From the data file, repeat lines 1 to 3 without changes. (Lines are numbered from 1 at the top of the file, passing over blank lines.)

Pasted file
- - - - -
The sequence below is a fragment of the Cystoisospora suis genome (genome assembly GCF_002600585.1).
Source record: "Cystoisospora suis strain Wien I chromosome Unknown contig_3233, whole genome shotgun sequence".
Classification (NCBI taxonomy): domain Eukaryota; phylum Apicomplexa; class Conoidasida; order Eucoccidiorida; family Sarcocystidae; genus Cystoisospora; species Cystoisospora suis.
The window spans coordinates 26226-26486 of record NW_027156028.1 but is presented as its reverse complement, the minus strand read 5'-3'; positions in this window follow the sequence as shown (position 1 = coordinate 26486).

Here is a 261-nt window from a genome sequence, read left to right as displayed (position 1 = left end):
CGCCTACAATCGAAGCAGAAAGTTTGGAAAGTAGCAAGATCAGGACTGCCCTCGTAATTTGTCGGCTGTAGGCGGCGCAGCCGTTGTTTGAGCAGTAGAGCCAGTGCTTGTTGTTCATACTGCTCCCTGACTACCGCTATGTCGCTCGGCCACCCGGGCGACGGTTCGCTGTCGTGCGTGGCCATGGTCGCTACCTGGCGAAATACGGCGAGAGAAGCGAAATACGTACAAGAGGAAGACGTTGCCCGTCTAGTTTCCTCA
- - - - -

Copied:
The sequence below is a fragment of the Cystoisospora suis genome (genome assembly GCF_002600585.1).
Source record: "Cystoisospora suis strain Wien I chromosome Unknown contig_3233, whole genome shotgun sequence".
Classification (NCBI taxonomy): domain Eukaryota; phylum Apicomplexa; class Conoidasida; order Eucoccidiorida; family Sarcocystidae; genus Cystoisospora; species Cystoisospora suis.